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If you have come to the decision to get a divorce in Maryland, chances are you have already gone through a substantial amount of stress. Now that you’re at this point, you want to move forward with the divorce with as little difficulty as possible. Fortunately, getting a divorce in Maryland can be a straightforward process, and you may be able to do so without a divorce attorney. To begin, you simply need to fill out the appropriate Maryland divorce papers and submit them to your county clerk. Using the online service CompleteCase.com to prepare your Maryland divorce papers can make the process even easier, ensuring you use the right documents and fill them out correctly.
We’ve gathered the following information to help you understand how a Maryland divorce works and provide the insight on how to get started.
In Maryland, according to the Centers for Disease Control (CDC), the divorce rate in 2011 was 2.9 for every 1,000 residents. This rate places Maryland in the middle of divorce rates in the United States. The rate of divorce in the state has remained fairly consistent over the past 20 years, with a high of 3.4 in 1990.
Maryland has two types of divorce – an “absolute divorce” and a “limited divorce”. Each type of divorce deals with all the issues you would expect, including property division, child custody, child support and alimony. The only difference is that the limited divorce leaves the couple still legally married. In most states, this limited divorce is referred to as a “legal separation”.
Maryland requires that either you or your spouse have lived in the state for a period of one year.
The state allows both fault-based divorces and no-fault divorces. In a fault-based divorce, you must provide grounds for why the marriage must end. Maryland recognizes fault and no fault grounds for divorce. No-fault grounds includes (1) 12–month separation, when the parties have lived separate and apart without cohabitation for 12 months without interruption before the filing of the application for divorce; and (2) Mutual Consent, when the parties have no minor children, all issues of property, debt and spousal support have been agreed and both parties attend the final hearing.
The State of Maryland recognizes adultery, cruelty, excessively vicious conduct toward the complaining party or a minor child of the complaining party, insanity, willful desertion for one year and conviction of a felony as fault grounds for a divorce.
If you need assistance coming to terms about divorce issues, Maryland divorce mediation is often the least expensive route, especially compared to a drawn out legal battle with divorce attorneys.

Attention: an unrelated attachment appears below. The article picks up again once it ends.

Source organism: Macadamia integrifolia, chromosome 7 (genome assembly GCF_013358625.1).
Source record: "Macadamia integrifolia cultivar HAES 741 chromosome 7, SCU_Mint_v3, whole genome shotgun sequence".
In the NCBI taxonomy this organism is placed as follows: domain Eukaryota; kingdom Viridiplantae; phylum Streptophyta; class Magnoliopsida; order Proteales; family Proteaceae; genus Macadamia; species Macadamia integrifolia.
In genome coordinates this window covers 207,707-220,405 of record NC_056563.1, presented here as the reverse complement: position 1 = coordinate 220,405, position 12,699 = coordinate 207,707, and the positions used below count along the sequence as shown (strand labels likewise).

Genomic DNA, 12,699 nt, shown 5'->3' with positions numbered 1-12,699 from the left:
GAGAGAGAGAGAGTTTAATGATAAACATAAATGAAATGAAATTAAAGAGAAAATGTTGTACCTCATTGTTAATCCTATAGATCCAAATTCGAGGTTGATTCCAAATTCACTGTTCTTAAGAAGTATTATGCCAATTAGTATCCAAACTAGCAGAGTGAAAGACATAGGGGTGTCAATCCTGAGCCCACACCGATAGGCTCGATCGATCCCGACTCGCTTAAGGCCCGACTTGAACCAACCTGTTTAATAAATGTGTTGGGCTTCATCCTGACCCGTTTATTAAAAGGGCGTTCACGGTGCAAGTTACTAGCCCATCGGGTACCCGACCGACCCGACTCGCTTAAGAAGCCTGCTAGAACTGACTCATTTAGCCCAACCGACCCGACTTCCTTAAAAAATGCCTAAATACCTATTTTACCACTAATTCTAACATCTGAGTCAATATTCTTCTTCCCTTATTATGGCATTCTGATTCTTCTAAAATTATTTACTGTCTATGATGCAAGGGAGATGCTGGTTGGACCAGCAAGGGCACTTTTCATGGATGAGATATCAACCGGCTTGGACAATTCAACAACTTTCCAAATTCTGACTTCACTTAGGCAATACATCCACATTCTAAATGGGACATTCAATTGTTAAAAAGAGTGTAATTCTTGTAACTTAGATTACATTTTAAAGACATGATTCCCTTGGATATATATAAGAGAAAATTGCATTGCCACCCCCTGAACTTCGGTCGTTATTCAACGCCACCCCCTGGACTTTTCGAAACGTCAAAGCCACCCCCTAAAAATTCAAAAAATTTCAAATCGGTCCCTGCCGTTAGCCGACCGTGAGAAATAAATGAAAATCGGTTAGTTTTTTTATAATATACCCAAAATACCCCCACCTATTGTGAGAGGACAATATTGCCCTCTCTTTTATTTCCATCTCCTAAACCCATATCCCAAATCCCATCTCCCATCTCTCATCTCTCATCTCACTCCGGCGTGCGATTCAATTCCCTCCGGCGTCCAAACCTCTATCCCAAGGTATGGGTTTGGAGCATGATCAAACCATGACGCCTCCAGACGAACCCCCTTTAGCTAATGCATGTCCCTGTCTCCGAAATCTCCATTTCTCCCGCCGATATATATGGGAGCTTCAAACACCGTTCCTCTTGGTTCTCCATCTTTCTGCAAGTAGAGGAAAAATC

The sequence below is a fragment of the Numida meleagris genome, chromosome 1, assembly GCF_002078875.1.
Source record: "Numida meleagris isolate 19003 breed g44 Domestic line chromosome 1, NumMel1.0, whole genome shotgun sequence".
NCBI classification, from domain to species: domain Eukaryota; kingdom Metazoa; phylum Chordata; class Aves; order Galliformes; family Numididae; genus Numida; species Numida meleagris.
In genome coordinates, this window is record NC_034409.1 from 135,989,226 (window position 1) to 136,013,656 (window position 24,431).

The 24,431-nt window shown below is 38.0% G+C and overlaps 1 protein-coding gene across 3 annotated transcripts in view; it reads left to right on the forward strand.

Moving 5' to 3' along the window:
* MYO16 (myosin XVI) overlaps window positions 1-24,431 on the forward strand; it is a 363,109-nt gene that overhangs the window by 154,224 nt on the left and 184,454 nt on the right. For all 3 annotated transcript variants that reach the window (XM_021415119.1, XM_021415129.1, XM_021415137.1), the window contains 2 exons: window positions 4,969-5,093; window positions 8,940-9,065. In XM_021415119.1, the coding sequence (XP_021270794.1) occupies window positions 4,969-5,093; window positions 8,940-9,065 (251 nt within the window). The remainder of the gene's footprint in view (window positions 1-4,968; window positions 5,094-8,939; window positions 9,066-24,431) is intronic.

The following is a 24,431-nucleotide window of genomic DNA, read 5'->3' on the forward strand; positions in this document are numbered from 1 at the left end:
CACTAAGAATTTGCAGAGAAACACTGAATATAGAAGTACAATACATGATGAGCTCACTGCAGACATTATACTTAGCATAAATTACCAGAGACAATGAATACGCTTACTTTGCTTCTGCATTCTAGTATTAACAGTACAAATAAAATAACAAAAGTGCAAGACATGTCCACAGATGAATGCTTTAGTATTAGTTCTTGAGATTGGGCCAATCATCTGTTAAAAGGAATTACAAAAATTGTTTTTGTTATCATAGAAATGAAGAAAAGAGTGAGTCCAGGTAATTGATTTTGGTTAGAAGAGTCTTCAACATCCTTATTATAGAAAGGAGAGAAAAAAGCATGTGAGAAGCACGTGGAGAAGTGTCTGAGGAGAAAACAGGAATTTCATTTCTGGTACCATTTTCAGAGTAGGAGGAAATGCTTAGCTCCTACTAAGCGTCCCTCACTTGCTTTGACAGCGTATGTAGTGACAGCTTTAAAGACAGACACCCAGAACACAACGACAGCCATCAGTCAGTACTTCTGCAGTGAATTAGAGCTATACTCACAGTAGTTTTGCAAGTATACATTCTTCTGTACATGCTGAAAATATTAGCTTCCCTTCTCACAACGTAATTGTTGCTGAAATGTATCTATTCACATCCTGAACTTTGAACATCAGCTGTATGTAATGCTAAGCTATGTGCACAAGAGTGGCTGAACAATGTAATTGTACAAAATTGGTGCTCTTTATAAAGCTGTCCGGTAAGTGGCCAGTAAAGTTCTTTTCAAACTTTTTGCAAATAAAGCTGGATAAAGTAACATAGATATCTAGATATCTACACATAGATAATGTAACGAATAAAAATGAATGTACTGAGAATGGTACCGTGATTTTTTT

Unlike many states, Maryland is fairly restrictive on its allowance of a no-fault divorce. You and your spouse must have been living separately for one year before you can seek a no-fault divorce or qualify for mutual consent as the filing ground. Otherwise you will need to seek a fault-based divorce.
The specific Maryland divorce papers you fill out will vary based on your individual circumstances, but there are several forms that are required in any absolute divorce. These include the “Complaint for Absolute Divorce” and the “Civil Domestic Case Information Report”.
The Maryland Courts website has a page devoted to Family Law Forms, where you can find a wide variety of legal forms to use in your divorce. The forms mentioned above can be found on this page, as well as a number of other forms, some of them related to divorce, some of them not related to divorce. If you are doing this all on your own, it is best to contact the county clerk, or visit in person, to determine which divorce forms apply to your specific circumstances. Failure to submit the right forms, or filling out forms incorrectly can all result in delays or additional fees for your divorce.
If you find all of these forms overwhelming or confusing, understand that this is normal. Unless you have been through the divorce process or have legal training, the wide variety of divorce papers and requirements are enough to confuse anybody. Many people find it is easier to get their Maryland divorce papers online from CompleteCase.com. Our service helps you determine which forms you need to fill out, and assists to complete the forms correctly. Getting assistance can save you a lot of hassle and help you avoid costly delays.
After you have completed your divorce papers online or otherwise, it is time to submit them to your local county clerk. Remember, you will want to file in either the county where you or your spouse currently resides. It is best to call ahead to verify with the clerk that you are have the appropriate documentation,, including several copies of the documents and an acceptable form of payment for the state filing fee.
It is important that you only sign statements and affidavits in front of a notary public. Note that many courts have notaries available on site so make sure to inquire ahead of time to ensure your divorce papers can be accepted by the clerk. Once you have paid the filing fee, the clerk will stamp your documents and inform you of your next steps.
To complete the filing process, you will need to serve copies of your divorce documents, along with a “Writ of Summons” to your spouse. The court will need proof that you have served your spouse before it will finalize the divorce.
Maryland allows you to serve your spouse in a number of different ways:
Anyone 18 or older that is not involved in the divorce.
County Sheriff – Will charge a fee.